Original report: A California couple was arrested Sunday after 13 siblings, ranging in age from 2 to 29, were allegedly held captive in a home, with several children “shackled to their beds with chains and padlocks in dark and foul-smelling surroundings,” the Riverside County Sheriff’s Department said Monday.
In a news release, the Sheriff’s Department said David Allen Turpin, 57, and Louise Anna Turpin, 49, were arrested and charged with torture and child endangerment. Bail was set at $9 million apiece, according to the news release.
Early Sunday, a 17-year-old called 911 and said she had escaped from her residence in Perris, according to the Sheriff’s Department. The teenager claimed that her 12 brothers and sisters were “being held captive” in the residence by her parents.
When deputies met with the teen, she “appeared to be only 10 years old and slightly emaciated.” Deputies went to the residence and said they were “shocked” to find the teen’s 12 siblings, seven of whom were adults ranging in age from 18 to 29. All of them appeared to be “malnourished and very dirty,” according to the release.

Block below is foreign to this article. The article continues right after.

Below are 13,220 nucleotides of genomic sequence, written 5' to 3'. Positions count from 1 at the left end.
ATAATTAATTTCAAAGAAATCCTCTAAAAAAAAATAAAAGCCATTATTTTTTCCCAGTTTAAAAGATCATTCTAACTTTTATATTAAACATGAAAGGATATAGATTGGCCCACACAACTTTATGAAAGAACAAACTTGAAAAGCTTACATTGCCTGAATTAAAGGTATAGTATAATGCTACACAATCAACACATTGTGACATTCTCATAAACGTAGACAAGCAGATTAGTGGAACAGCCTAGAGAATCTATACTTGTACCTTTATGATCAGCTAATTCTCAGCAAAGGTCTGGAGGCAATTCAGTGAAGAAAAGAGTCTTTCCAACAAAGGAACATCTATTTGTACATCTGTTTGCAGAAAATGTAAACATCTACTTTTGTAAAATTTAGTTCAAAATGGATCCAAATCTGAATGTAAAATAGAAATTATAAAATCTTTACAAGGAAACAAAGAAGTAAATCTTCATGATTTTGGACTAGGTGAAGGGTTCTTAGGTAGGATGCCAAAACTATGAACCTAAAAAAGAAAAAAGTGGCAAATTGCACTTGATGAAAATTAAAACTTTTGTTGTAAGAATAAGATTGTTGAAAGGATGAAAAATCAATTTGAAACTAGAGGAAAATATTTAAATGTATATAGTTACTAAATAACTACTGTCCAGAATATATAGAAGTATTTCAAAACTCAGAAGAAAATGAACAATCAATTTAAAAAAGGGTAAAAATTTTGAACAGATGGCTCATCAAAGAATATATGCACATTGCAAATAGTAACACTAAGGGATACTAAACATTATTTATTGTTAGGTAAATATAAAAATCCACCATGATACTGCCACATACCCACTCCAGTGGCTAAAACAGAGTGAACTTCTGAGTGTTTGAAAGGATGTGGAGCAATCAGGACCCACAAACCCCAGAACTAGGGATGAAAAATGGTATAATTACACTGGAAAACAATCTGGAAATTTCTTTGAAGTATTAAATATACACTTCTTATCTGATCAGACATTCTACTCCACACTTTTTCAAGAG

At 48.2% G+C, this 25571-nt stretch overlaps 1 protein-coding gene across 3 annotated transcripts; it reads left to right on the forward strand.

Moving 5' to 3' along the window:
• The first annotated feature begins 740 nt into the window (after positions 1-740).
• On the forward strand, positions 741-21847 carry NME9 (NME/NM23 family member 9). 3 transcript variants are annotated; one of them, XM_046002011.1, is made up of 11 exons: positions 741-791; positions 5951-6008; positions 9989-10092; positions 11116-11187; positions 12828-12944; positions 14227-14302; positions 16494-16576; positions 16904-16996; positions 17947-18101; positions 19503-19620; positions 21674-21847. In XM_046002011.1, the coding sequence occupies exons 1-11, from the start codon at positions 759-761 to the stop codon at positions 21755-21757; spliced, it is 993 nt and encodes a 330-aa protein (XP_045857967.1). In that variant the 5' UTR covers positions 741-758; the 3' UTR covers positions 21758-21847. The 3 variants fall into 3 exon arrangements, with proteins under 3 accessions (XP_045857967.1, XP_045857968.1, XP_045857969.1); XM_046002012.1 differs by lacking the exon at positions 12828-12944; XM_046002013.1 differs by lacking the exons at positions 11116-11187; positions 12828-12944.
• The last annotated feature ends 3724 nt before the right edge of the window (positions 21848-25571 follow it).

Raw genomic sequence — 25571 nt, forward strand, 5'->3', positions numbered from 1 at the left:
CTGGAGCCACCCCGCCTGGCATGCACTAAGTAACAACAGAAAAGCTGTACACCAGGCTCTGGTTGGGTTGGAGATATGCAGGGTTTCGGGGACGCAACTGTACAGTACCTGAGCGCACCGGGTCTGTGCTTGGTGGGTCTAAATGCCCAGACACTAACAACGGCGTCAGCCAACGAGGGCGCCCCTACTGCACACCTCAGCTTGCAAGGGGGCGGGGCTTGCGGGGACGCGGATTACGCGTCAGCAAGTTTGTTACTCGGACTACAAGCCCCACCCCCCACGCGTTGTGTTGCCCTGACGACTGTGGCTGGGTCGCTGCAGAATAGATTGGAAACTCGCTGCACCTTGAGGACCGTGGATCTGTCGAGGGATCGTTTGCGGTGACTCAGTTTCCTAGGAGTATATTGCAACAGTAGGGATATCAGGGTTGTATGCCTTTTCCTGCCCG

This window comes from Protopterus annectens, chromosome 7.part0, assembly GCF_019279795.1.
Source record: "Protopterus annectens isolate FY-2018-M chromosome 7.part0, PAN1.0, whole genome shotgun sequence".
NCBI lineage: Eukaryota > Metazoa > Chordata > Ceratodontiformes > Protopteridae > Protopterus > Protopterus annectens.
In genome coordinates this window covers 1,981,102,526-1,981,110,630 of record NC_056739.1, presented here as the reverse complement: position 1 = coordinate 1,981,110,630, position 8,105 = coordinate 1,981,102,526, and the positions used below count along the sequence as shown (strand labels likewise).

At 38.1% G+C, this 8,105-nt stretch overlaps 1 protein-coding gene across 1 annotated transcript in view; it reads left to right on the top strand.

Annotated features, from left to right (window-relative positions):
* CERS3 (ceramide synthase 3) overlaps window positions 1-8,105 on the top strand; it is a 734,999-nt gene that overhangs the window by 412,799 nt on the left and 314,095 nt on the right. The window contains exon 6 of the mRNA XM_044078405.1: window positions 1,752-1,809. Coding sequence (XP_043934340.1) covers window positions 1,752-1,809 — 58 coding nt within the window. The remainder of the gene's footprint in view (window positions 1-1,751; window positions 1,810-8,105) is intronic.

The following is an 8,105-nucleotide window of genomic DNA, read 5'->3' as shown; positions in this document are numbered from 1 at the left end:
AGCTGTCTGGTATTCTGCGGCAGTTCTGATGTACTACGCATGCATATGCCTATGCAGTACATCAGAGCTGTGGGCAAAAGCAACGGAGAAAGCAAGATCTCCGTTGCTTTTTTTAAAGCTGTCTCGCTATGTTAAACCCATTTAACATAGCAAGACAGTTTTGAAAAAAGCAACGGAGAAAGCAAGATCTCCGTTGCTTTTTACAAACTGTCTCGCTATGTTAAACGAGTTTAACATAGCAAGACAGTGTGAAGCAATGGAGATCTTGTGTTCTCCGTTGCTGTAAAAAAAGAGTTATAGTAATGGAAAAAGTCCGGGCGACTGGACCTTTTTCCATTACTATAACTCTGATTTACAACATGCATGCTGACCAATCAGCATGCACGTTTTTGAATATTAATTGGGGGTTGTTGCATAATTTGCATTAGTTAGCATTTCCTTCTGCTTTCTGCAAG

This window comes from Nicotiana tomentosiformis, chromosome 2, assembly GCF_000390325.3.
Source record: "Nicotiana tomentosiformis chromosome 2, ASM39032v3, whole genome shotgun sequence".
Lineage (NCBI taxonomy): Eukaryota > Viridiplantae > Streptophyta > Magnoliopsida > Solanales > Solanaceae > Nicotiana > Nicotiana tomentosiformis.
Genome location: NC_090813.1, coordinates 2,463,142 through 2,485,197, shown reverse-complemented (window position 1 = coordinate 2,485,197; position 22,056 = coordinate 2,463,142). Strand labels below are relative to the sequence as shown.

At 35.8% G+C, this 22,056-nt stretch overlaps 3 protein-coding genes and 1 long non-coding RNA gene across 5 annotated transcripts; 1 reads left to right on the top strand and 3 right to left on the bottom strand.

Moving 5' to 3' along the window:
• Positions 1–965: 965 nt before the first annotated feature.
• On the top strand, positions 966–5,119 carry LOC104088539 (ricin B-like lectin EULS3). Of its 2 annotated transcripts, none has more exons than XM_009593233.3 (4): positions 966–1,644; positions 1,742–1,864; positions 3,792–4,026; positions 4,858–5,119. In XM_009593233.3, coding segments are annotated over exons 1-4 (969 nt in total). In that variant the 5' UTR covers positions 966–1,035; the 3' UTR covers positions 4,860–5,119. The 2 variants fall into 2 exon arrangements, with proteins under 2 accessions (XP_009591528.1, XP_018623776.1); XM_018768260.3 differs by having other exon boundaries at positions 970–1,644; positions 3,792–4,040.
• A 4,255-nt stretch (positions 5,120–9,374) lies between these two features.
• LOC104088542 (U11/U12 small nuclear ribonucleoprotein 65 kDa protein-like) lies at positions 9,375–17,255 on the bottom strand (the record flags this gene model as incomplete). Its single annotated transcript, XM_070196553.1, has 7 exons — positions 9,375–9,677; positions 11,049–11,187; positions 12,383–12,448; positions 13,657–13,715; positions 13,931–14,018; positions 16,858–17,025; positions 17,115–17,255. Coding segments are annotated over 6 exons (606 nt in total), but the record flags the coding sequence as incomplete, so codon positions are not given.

The parents were subsequently arrested, deputies said.
The six children, including the teen who escaped, were taken to a hospital in Moreno Valley for treatment, deputies said. The adults were being treated at a hospital in Corona.
UPDATE: Booking Photos Torture/Child Endangerment Investigation in Perris pic.twitter.com/4IdK7vPB2n— Riverside County Sheriff's Dept (@RSO) January 15, 2018
David Turpin’s parents, James and Betty Turpin of West Virginia, told ABC News they were surprised and shocked at the allegations, KABC reported.
According to the California Department of Education website, David Turpin is listed as principal of the Sandcastle Day School, which was operated out of his home. The address listed for the school is the same residence where the 13 victims were discovered, CNN reported.
The school opened March 21, 2011, according to the website, and was categorized as a private school for students in grades one through 12.
Torture/Child Endangerment Investigation in Perris https://t.co/LIm8s3OHbk— Riverside County Sheriff's Dept (@RSO) January 15, 2018